Honestly, I think of Miyazaki and the fictional worlds he built with his animation. His characters always regret picking a fight with nature, and they are all so deliciously human about their faults. Just watch Princess Mononoke.

People under 30 are presented with radical individualism or trans-humanism as solutions to the mess of life (these themes are prevalent in sci-fi), but we find ourselves longing for something more sustainable and less dreary.

That’s kind of cool. And I think it’s kind of telling that I can’t think of anything right away to add to a Solarpunk genre, which means it’s harder to write about hope than despair.

Aren’t humans funny?

I finally Read The Martian


As I began to read this little gem I became convinced that the narrator and I would be bosom pals if he ever existed. This is the problem with most of my imaginary friends, and now I’m sad. I guess I’ll go buy a few cats, start breaking in a cane I can wave at the neighborhood younglings, and re-read passages in this book and chuckle like a crazy person in public.

This is a great plan. Go me.

My First Acceptance and a Good Rejection

Possible head shot?

Possible head shot? Are you fooled into thinking I’m professional? 🙂

I got one of the best rejection letters I have ever received this past month. The editor took the time to outline what he really liked about my writing, expressed that the quality of my prose surprised him since I told him I was unpublished, and he told me he expected I’d find a home for my stories. He then let me submit again, even though he had a one-story-per-author rule, just so he could see what else I had.

If I ever get to be an editor, I want to be like that.

I can honestly say that everyone I have met in the sci-fi publishing world so far is really great and welcoming. If I’m lucky enough to get to be a part of that world someday, I’ll be grateful.

I also got my fist acceptance! It’s a first issue of a literary webzine that specializes in genre-bending prose and poetry. I’ll be sure to link to it once it goes live.

My Writing Process

Between working and taking care of my lovely kiddos, writing is hard to find time for. So, I decided to just stay consistent:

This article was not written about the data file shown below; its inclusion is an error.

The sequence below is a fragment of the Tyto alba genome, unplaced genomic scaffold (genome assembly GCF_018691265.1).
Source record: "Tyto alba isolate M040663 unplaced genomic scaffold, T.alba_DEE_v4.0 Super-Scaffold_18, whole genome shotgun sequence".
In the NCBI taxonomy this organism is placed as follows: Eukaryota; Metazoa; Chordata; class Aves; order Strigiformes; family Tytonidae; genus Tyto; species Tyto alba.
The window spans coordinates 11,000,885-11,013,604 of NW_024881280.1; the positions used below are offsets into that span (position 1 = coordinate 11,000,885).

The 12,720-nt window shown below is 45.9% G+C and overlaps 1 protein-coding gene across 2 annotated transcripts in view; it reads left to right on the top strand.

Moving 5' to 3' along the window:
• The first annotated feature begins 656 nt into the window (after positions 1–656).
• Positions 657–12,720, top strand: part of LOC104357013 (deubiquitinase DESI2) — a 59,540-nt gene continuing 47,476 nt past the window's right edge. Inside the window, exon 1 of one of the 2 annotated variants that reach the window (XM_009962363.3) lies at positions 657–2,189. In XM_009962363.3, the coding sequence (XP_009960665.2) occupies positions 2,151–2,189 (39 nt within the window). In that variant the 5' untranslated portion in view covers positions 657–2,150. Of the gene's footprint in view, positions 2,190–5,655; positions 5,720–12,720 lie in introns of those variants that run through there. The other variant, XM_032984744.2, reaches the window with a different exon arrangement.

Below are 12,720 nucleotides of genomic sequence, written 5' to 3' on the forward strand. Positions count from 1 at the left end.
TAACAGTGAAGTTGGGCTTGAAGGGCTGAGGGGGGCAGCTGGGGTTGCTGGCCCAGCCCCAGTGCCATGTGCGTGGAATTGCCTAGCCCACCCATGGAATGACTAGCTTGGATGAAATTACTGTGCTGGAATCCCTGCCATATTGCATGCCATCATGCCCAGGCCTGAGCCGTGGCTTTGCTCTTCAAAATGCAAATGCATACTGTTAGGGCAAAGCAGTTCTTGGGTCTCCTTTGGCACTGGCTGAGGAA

1. Write 50-500 words a day, at night or in the morning. I just do it. I don’t care if it’s good, I just do it.
  2. I made sure to give myself realistic goals. I don’t sit around thinking, “I’m going to get a best-selling novel published!” Instead, I think, “I want to work very hard at getting published in X Magazine.” Maybe X Magazine rejects me few times. It will only make publication with them all the more sweet.
  3. Read. A. Lot. One of the pitfalls I found myself in this week was in being unoriginal. I wrote a story that followed a popular sci-fi trope, and the editor told me that while my writing was great and enjoyable, it wasn’t original enough to make it to the second round. This would be like, say, submitting a vampire story to a horror magazine. The editor is going to put it in a pile with other vampire stories and your competition might beat you.

I’m having so much fun on this little journey. Honestly, that’s the ultimate test.

No More Nonfiction Writing For Me


This guy is my biggest fan

This guy is my biggest fan

Getting published and read by a large audience for the first time can be exhilarating. It can also show you what kind of author you don’t want to be.

Let’s say you write nonfiction and it’s about a serious topic that you have researched and can contribute to. And you put a lot of work into in and it gets out there and suddenly thousands of people share it and your inbox and social media explode in a cacophony of condemnation and praise alike.

It’s amazing what people will read into your work even though you thought you were being clear; it just goes to show you that people don’t want to read most things and take them at their own merit, they want to force all opinions into their own acceptable narrative.


Um, see you later Captain Howdy.


Hi, nice to meet you.

That’s not even the worst part. The worst part is seeing the reactions of writers and bloggers and people you respect highly misinterpret your motives.

That sucks.


I imagine that Thomas Moore loved writing Utopia:  it was a way for him to explore what he thought by showing people what certain political structures looked like. He didn’t keep his head in the end but I don’t think it was because of that particular work.

I like writing. I’d like to do it professionally, but I’ve decided to actively pursue fiction. That means freelancing for a while, and maybe never getting anything published, but I’m good at getting rejections.

Here I come, world.